Thursday, April 4, 2013

The Vamp is Back

With spring in full swing, there’s no time like the present to revamp your closet. After giving your wardrobe a healthy spring cleaning, you should start investing in classic pieces essential to the Jantzen woman’s closet. Our signature suit, the chic and refined vamp maillout is back and ready to hit the water! You’ll want to put this suit on for effortless style and endless glamour. Available in red, black and polka dot, the vamp will be sure to make every woman a beautiful siren, everywhere she goes. Don’t miss your chance to get your hands on this timeless suit, now available at Popina Swimwear. Your vamp is just a click away!    

Wednesday, July 4, 2012

Yankee Doodle!

Traditionally the pre-Revolutionary War song was sung by British military officers to mock the disheveled, and disorganized colonial "Yankees". The term "doodle" meant simpleton and the
verse implied a group so unsophisticated that sticking a feather in a cap, would replace the stylish macaroni wig and elevate them to the height of fashion.

Contrarily, this charming and patriotic ad, illustrated by Pete Hawley, proclaimed a new American custom. "Look wonderful, feel wonderful, do wonderful things in a Jantzen foundation...with the famous Jantzen swimsuit allure...with freedom."

Mademoiselle Magazine, February, 1942

Monday, June 4, 2012

The Queen and the Diving Girl

A young Queen, her consort, the Duke of Edinburgh and children, Prince Charles and Princess Ann, are seen here in an informal setting as the Empire’s epitome of family life. This 1953 photo appeared on the cover of The Diving Girl, the company newsletter of Jantzen (Australia) Ltd., in New South Wales.

In 1958, inspired by Queen Elizabeth’s visit to the United States, Jantzen produced a line of swimsuits called “London Town”. Flocked pin stripe knits and chalk stripe Helanca saluted the art of fine English tailoring and transformed the town suits of Savile Row into tailored swimwear silhouettes with smoky, pearl buttons and names like “the Diplomat” and “Fleet Street”.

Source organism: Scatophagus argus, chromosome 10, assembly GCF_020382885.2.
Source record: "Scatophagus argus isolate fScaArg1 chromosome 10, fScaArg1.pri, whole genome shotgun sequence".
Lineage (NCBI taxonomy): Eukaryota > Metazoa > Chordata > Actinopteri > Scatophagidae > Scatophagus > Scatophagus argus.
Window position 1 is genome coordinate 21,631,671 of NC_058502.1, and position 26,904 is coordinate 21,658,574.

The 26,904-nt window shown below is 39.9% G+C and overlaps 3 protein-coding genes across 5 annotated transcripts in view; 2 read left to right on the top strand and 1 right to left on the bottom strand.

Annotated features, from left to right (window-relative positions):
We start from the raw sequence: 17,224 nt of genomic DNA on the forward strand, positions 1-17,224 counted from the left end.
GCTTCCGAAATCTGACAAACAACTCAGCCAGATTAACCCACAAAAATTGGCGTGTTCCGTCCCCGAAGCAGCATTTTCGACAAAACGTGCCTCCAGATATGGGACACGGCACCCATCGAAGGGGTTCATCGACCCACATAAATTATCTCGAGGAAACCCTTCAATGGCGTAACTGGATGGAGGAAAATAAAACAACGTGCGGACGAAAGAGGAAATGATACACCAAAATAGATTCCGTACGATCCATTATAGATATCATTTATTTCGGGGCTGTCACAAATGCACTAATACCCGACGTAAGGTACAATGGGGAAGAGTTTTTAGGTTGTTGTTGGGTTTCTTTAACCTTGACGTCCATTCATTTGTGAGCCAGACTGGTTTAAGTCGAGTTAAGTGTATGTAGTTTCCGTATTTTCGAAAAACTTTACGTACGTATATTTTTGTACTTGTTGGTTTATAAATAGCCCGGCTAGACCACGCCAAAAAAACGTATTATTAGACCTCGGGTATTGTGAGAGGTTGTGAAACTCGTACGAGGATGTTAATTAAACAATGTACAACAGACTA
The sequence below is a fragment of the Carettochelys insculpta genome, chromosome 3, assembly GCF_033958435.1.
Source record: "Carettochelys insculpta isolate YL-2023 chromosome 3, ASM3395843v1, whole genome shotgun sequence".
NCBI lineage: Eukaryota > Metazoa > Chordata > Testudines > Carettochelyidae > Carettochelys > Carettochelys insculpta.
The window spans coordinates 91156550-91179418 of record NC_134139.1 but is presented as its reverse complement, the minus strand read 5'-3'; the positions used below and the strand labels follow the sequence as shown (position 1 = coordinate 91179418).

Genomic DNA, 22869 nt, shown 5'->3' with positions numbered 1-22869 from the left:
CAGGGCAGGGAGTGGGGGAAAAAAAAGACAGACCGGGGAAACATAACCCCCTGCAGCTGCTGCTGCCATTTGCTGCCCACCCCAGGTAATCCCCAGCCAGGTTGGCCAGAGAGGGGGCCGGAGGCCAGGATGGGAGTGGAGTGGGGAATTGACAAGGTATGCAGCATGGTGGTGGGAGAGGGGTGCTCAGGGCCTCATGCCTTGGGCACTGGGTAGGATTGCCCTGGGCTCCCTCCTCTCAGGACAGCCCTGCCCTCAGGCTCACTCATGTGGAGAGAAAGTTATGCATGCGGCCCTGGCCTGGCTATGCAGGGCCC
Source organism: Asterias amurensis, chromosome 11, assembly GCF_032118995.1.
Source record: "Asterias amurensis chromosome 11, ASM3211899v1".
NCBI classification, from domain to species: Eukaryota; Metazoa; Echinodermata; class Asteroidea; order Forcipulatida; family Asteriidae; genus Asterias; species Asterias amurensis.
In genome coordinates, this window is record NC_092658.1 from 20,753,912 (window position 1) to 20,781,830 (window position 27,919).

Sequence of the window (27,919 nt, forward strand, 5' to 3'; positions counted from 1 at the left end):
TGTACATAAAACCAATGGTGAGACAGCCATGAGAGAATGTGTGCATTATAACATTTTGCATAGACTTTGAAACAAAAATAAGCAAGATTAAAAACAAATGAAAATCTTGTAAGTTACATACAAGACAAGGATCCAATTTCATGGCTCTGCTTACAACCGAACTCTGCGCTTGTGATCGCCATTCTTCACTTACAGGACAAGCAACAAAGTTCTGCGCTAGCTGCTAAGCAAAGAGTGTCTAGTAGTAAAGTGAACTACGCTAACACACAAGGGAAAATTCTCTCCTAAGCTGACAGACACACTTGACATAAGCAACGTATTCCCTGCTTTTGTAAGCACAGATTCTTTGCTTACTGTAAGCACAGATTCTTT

Britain's national anthem says it perfectly, "God Save the Queen".

Saturday, March 17, 2012

St. Patricks Day!

Shamrocks and green ribbons were worn as early as the 17th century to symbolize St. Patrick, the patron saint of Ireland, and a religious feast day. Today it is a secular holiday and the most recognized saint's day in the world.

This beautiful floral jacquard, reminiscent of shamrocks, was produced in 1961. It is a bi-color knit called "Flower Song". The matching cardigan was meant for "after dive" activities, an innovative concept of a new ad campaign.

"Just Wear a Smile and a Jantzen" and "Top O' the Morning" to you. Let's celebrate!

Tuesday, February 14, 2012

Be My Valentine

Fluid, lively, sense of humor and spontaneous are all attributes of love.

They also perfectly describe the whimsical art of Earl Oliver Hurst. His

superlative line and swift moving brush are fueled by vitality, the essence

of amour. What could be more appealing than a romance inducing Jantzen

with ruffled trim? The “clinging vine” suit and Hurst are perfect mating for

a timeless love story.

Mademoiselle Magazine, July, 1945

Friday, December 23, 2011

Tis The Season....

What better way to capture the holiday spirit than with the fabulous and festive illustration of artist Pete Hawley. Whether a mischievous Santa on a rooftop, a carousel rider on a regal reindeer or an elfin trimming the tree, his love of fun and frivolity is evident. After all, it is the most anticipated and celebrated time of year for presents and to “give yourself a Jantzen figure.”

The above ads were produced for the Jantzen Foundation Division from 1943 to 1947. They appeared in Mademoiselle, Harper’s Bazaar and Junior Bazaar magazines. Pete Hawley’s artwork for Jantzen continued until 1962.

Let the fun begin! Happy Holidays!

Wednesday, November 23, 2011

Gobble, gobble!

The turkey is the most recognized symbol of the modern day Thanksgiving even though there is no real evidence that it was served at the Pilgrims’ first harvest. The charming feathered fowl in this whimsical illustration by artist Pete Hawley seems to be headed for the table. He is unfortunately two years too early for a presidential turkey pardon which was first performed by Harry Truman in 1947 and is a tradition that continues to this day.

In 1941, after much debate, Franklin Roosevelt declared the national holiday on the fourth Thursday in November. “any minute now” appeared in the November issue of Mademoiselle magazine in 1945.